12 Awesome things to do in Berlin

I’ve been on many weekend breaks in Europe over the years but Berlin is without a doubt one of my favourites! Germany’s capital is steeped in history from the time of the Prussian royal family, the Nazi regime in WWII, the Cold War and now its future as one of Germany’s most cosmopolitan and culturally diverse cities.

We spent four amazing days in Berlin for Mr Footsteps’s birthday and from a full itinerary I’ve picked 12 awesome things to do in Berlin.

1) Start at the Brandenburg Gate!

The Brandenburg Gate is a great starting point in Berlin as it marks the centre of the city. It’s hard to believe that this archway has such a colourful past but it has survived two world wars, an invasion from Napoleon and the rise and fall of the Berlin Wall during the Cold War. In other words this archway is a boss.

Built on the instruction of Prussian King Frederick William II in 1791, the Brandenburg Gate connects the former Emperor’s city centre palace with his hunting grounds, which is now the lovely public park, Tiergarten. It has been at the centre of major political and social events throughout its history, including Hitler coming to power in 1933 and the fall of the Berlin Wall in 1989 at which point the soviet flag still flew above the gate!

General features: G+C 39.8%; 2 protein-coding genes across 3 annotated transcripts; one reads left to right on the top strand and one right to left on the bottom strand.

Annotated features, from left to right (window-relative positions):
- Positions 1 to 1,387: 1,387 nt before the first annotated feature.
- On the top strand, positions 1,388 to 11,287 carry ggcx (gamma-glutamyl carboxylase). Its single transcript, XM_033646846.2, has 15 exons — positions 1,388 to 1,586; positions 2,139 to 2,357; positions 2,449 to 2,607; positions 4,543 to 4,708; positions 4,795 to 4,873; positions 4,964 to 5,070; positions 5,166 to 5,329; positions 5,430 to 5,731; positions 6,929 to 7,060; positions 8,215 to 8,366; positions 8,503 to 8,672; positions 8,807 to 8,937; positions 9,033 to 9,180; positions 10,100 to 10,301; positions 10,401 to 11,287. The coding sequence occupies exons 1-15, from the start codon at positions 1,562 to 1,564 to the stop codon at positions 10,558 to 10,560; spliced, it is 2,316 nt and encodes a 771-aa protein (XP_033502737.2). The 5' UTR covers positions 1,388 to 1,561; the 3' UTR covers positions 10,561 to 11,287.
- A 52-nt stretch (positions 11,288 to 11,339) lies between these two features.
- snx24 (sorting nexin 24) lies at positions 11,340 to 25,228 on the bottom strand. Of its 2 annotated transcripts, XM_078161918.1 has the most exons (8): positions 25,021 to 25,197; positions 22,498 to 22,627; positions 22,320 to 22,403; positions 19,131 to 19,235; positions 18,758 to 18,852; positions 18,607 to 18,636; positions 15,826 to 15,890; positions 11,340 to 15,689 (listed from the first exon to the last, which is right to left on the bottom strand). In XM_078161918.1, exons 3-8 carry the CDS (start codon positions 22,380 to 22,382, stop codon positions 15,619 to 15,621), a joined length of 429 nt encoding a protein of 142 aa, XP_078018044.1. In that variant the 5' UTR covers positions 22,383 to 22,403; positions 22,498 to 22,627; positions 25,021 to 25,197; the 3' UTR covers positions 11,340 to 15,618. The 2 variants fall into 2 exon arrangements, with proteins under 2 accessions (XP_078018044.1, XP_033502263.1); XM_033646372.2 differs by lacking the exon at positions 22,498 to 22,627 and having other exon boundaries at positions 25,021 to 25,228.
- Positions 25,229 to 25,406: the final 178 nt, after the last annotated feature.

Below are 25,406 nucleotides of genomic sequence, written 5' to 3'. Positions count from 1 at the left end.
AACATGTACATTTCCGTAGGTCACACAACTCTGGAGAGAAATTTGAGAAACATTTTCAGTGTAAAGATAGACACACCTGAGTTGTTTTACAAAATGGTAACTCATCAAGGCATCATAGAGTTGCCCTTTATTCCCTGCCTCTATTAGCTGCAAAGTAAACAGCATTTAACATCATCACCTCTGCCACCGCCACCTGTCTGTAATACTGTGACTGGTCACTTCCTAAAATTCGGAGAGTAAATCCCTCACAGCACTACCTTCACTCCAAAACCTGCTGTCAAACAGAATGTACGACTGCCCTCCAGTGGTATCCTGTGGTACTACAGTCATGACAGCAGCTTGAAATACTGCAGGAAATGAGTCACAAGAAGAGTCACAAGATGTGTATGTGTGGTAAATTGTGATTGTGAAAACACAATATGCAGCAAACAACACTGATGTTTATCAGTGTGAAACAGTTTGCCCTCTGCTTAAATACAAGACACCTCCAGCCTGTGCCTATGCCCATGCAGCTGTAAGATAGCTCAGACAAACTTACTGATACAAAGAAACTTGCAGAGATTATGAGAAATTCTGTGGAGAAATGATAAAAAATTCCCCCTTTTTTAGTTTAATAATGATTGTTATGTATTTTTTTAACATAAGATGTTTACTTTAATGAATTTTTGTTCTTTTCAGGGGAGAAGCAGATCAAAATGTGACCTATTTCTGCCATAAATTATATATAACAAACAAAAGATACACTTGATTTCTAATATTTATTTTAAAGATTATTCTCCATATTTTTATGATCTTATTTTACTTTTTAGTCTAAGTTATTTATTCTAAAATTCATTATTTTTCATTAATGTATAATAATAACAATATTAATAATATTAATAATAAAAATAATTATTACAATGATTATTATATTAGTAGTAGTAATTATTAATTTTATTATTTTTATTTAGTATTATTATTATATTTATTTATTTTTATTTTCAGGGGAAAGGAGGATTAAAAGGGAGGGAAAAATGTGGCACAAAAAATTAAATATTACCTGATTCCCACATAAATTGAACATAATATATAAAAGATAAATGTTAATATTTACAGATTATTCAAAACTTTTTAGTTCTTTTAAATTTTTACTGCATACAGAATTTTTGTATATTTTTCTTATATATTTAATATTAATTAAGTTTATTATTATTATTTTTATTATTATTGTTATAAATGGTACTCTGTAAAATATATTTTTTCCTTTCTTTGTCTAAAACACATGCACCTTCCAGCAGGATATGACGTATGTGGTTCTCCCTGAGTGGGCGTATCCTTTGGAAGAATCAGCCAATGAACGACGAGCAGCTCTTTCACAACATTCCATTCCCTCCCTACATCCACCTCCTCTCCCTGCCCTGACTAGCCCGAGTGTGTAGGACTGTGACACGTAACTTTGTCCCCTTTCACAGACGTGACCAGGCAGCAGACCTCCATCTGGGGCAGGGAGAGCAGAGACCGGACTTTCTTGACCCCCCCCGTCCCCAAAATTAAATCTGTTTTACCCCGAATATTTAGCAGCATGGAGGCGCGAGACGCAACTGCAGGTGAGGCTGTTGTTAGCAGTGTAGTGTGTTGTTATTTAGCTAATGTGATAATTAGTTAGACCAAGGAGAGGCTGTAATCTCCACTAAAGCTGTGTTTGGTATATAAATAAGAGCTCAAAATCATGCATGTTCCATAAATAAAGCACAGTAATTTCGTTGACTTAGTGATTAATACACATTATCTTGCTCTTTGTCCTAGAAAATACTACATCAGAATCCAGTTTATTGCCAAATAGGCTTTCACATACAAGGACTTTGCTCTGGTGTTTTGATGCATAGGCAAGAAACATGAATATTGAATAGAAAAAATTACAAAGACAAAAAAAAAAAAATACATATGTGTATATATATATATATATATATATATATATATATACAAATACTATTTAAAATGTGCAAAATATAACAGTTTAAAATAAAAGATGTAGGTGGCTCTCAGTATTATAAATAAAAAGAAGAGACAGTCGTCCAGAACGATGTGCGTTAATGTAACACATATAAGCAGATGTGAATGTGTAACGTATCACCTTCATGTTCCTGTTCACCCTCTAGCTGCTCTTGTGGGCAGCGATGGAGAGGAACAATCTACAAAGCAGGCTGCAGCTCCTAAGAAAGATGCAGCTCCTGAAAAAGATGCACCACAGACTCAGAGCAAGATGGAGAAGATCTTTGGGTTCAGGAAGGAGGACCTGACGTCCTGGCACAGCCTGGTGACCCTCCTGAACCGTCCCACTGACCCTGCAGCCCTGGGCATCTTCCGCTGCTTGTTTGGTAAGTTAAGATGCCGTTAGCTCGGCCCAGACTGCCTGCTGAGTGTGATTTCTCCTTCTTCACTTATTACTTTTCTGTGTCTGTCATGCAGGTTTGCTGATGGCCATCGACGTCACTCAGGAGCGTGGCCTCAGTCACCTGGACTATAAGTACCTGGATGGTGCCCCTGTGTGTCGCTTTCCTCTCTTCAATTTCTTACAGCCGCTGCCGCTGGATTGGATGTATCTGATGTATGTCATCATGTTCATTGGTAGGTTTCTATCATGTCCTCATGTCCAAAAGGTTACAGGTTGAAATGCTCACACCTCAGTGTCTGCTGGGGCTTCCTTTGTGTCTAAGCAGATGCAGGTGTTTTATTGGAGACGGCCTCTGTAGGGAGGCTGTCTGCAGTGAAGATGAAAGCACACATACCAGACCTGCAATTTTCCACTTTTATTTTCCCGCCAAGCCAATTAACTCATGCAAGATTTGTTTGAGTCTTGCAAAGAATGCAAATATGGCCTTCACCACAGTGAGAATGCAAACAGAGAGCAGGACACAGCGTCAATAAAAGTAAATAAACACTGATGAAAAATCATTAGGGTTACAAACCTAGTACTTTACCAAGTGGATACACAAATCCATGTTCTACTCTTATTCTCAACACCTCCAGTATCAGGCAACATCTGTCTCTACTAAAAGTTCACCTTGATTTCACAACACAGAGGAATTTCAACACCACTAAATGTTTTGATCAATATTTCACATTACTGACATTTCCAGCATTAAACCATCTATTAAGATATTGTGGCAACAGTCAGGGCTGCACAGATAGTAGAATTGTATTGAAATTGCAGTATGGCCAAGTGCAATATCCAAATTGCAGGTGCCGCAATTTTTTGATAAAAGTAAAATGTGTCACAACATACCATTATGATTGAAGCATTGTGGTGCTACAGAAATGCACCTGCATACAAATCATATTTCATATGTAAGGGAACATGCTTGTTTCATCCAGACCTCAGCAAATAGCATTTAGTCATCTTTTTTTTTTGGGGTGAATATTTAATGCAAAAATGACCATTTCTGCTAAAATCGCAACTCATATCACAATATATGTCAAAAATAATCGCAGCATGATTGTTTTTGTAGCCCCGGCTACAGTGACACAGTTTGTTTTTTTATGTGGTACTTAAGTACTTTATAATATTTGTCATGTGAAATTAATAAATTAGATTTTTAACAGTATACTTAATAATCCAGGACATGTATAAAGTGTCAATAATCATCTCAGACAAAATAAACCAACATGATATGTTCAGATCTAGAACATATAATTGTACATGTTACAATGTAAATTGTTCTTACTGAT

The Brandenburg Gate was designed as an arch of peace, with the goddess of peace represented in the sculpture placed on top of the gate at the reigns of a horse drawn chariot. However, she was later renamed Victoria after the Roman goddess of victory after she was brought back from the Paris Louvre having been stolen as a trophy by Napoleon in 1806 after his victories at Iéna and Auerstädt. The Berliners renamed the square that it sits on to Pariser Platz as a tongue in cheek way of commemorating their defeat over France in 1814, when the beloved sculpture was then brought home to Berlin.

When the Berlin Wall came down in 1989, the Brandenburg Gate went on to became a symbol of unity between East and West Germany.